Therion – Beyond Sanctorum
Reviewed by Sebastian Kluth
Therion’s second full length album was recorded and mixed in December of 1991 and released quickly in January of 1992. The band worked as a trio on its sophomore release, and even though this can still be called more or less a death metal record, Therion sounds much more progressive here than on the very straightforward Of Darkness….
Opener “Future Consciousness” starts with a fast and pitiless mixture of death and thrash metal, but the rhythm section, and in particular the drum play, already sounds much more varied than on the debut. As the opener goes on, it ventures into a heavier mid-tempo section. Toward the end, the track slows even more and becomes almost doomy. A slow, melodic guitar solo and a decent use of keyboard then leads into a surprisingly beautiful finale. The opening track is full of great ideas without denying the band’s roots, and the song writing and production already sound much more consistent and elaborate than just one year earlier.
The band heads continuously further into experimental territory. “Symphony Of The Dead” features more atmospheric keyboard sounds as well as soprano vocals and classically styled clean male vocals by two guest musicians. The epic, bleak atmosphere and the sophisticated mixture of genres take the place of the typical technical ecstasy of the extreme metal approach. For the very first time, one gets to hear a prototype of the sound that would make Therion famous a few years later. The bleak album closer, “Paths”, uses a very similar approach. Interestingly, at this point in its career, Therion is playing more or less the kind of music that bands like Crematory and Moonspell would become very successful with several years down the road.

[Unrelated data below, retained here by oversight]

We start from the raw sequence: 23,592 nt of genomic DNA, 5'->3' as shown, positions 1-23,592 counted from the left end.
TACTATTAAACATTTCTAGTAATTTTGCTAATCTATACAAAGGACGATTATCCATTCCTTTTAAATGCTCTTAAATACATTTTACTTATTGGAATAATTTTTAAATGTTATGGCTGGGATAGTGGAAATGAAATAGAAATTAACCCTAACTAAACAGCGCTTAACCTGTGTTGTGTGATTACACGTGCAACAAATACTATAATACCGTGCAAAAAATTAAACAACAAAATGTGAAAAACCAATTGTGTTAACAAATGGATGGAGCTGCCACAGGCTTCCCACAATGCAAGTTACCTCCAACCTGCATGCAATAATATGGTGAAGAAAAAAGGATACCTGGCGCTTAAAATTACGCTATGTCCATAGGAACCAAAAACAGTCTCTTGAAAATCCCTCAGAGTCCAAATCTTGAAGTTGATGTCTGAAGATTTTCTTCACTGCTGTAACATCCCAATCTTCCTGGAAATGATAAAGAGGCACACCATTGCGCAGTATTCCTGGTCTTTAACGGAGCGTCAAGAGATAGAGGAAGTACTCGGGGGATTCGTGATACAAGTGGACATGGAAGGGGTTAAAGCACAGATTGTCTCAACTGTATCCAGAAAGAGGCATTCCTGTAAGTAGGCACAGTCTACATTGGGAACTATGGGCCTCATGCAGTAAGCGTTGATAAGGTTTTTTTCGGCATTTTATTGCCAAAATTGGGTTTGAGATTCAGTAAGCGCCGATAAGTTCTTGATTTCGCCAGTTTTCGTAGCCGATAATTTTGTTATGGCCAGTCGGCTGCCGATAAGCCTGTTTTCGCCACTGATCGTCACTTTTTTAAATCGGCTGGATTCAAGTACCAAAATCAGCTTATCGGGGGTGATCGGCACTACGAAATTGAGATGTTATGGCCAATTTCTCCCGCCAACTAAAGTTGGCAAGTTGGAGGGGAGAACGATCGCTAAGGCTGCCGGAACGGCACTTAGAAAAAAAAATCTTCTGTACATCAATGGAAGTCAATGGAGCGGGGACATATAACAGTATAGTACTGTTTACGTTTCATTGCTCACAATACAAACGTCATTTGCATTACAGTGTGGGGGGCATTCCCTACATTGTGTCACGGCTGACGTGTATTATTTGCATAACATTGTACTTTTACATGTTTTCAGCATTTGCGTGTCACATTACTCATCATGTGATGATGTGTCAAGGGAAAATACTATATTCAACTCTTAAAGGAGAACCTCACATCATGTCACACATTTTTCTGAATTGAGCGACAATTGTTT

The most outstanding song on this record, and one of the best songs in Therion’s long and varied career, is “The Way”: an atmospheric epic with a running time above eleven minutes. It’s a largely instrumental, mid-tempo track featuring many samples of doom and gothic metal filling its long passages with a smooth flow that never gets boring if you like these genres. In addition to this solid base, the track includes some stunning surprises like short Asian instrument samples from keyboardist and guitarist Peter Hansson, a versatile drumming performance by Oskar Forss, and the surprisingly laid back guitar tone of Christofer Johnsson in the last third of the track. The more I listen to this complex (but not overly complicated) song, the more it impresses and grows on me.
Beyond Sanctorum was a big step forward for Therion. The band steadily shifted into more experimental doom and gothic metal territory, and had already set out to develop its own avant-garde sound. Extreme metal purists won’t like this progression, but fans of Therion’s future symphonic metal records without too much aversion to the extreme should try this album out. Despite a few fillers here and there, Beyond Sanctorum is an overlooked early milestone of what would become Scandinavian gothic metal, and should definitely be revisited for those who have forgotten it.
3.75 // 5